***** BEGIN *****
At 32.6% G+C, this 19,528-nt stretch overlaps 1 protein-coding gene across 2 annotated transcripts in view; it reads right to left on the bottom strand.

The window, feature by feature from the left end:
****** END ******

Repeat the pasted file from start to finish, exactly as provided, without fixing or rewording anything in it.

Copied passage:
At 32.6% G+C, this 19,528-nt stretch overlaps 1 protein-coding gene across 2 annotated transcripts in view; it reads right to left on the bottom strand.

The window, feature by feature from the left end: